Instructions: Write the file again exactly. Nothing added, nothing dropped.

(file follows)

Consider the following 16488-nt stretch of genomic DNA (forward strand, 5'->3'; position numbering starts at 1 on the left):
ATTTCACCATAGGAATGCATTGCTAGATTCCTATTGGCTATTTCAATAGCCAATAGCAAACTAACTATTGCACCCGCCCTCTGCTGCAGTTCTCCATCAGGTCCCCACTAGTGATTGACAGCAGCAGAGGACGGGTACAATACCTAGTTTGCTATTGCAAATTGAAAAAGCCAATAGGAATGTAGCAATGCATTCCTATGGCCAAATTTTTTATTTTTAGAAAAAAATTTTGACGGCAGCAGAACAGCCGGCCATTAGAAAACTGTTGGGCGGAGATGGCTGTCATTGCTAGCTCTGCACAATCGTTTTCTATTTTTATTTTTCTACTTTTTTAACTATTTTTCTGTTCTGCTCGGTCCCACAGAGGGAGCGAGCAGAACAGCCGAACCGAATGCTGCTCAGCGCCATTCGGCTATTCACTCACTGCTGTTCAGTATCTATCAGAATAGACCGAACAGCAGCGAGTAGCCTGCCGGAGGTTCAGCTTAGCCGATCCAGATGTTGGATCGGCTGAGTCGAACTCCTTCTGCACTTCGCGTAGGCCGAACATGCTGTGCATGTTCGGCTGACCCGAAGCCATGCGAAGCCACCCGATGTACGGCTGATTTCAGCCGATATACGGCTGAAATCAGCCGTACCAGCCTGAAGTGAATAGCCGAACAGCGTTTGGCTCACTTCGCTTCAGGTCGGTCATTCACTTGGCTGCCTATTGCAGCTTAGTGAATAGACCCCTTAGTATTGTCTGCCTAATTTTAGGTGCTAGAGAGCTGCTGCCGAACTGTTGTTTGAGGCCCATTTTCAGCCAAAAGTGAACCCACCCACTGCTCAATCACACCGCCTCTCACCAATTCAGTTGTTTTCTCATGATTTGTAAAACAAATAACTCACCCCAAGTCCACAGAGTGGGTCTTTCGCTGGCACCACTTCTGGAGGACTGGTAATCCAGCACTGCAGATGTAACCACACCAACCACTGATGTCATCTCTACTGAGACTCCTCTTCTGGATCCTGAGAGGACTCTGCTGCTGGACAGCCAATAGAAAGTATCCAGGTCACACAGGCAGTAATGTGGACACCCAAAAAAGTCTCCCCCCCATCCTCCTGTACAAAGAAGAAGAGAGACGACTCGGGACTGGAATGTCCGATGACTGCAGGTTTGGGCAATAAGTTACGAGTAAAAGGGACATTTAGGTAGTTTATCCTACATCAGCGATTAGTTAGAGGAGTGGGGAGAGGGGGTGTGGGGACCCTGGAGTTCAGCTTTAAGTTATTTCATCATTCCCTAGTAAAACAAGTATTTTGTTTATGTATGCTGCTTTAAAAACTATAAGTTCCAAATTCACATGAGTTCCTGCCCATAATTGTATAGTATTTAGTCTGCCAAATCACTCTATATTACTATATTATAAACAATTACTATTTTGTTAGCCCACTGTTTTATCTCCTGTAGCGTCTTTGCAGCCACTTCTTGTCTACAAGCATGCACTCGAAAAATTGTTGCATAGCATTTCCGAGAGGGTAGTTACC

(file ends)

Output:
Consider the following 16488-nt stretch of genomic DNA (forward strand, 5'->3'; position numbering starts at 1 on the left):
ATTTCACCATAGGAATGCATTGCTAGATTCCTATTGGCTATTTCAATAGCCAATAGCAAACTAACTATTGCACCCGCCCTCTGCTGCAGTTCTCCATCAGGTCCCCACTAGTGATTGACAGCAGCAGAGGACGGGTACAATACCTAGTTTGCTATTGCAAATTGAAAAAGCCAATAGGAATGTAGCAATGCATTCCTATGGCCAAATTTTTTATTTTTAGAAAAAAATTTTGACGGCAGCAGAACAGCCGGCCATTAGAAAACTGTTGGGCGGAGATGGCTGTCATTGCTAGCTCTGCACAATCGTTTTCTATTTTTATTTTTCTACTTTTTTAACTATTTTTCTGTTCTGCTCGGTCCCACAGAGGGAGCGAGCAGAACAGCCGAACCGAATGCTGCTCAGCGCCATTCGGCTATTCACTCACTGCTGTTCAGTATCTATCAGAATAGACCGAACAGCAGCGAGTAGCCTGCCGGAGGTTCAGCTTAGCCGATCCAGATGTTGGATCGGCTGAGTCGAACTCCTTCTGCACTTCGCGTAGGCCGAACATGCTGTGCATGTTCGGCTGACCCGAAGCCATGCGAAGCCACCCGATGTACGGCTGATTTCAGCCGATATACGGCTGAAATCAGCCGTACCAGCCTGAAGTGAATAGCCGAACAGCGTTTGGCTCACTTCGCTTCAGGTCGGTCATTCACTTGGCTGCCTATTGCAGCTTAGTGAATAGACCCCTTAGTATTGTCTGCCTAATTTTAGGTGCTAGAGAGCTGCTGCCGAACTGTTGTTTGAGGCCCATTTTCAGCCAAAAGTGAACCCACCCACTGCTCAATCACACCGCCTCTCACCAATTCAGTTGTTTTCTCATGATTTGTAAAACAAATAACTCACCCCAAGTCCACAGAGTGGGTCTTTCGCTGGCACCACTTCTGGAGGACTGGTAATCCAGCACTGCAGATGTAACCACACCAACCACTGATGTCATCTCTACTGAGACTCCTCTTCTGGATCCTGAGAGGACTCTGCTGCTGGACAGCCAATAGAAAGTATCCAGGTCACACAGGCAGTAATGTGGACACCCAAAAAAGTCTCCCCCCCATCCTCCTGTACAAAGAAGAAGAGAGACGACTCGGGACTGGAATGTCCGATGACTGCAGGTTTGGGCAATAAGTTACGAGTAAAAGGGACATTTAGGTAGTTTATCCTACATCAGCGATTAGTTAGAGGAGTGGGGAGAGGGGGTGTGGGGACCCTGGAGTTCAGCTTTAAGTTATTTCATCATTCCCTAGTAAAACAAGTATTTTGTTTATGTATGCTGCTTTAAAAACTATAAGTTCCAAATTCACATGAGTTCCTGCCCATAATTGTATAGTATTTAGTCTGCCAAATCACTCTATATTACTATATTATAAACAATTACTATTTTGTTAGCCCACTGTTTTATCTCCTGTAGCGTCTTTGCAGCCACTTCTTGTCTACAAGCATGCACTCGAAAAATTGTTGCATAGCATTTCCGAGAGGGTAGTTACC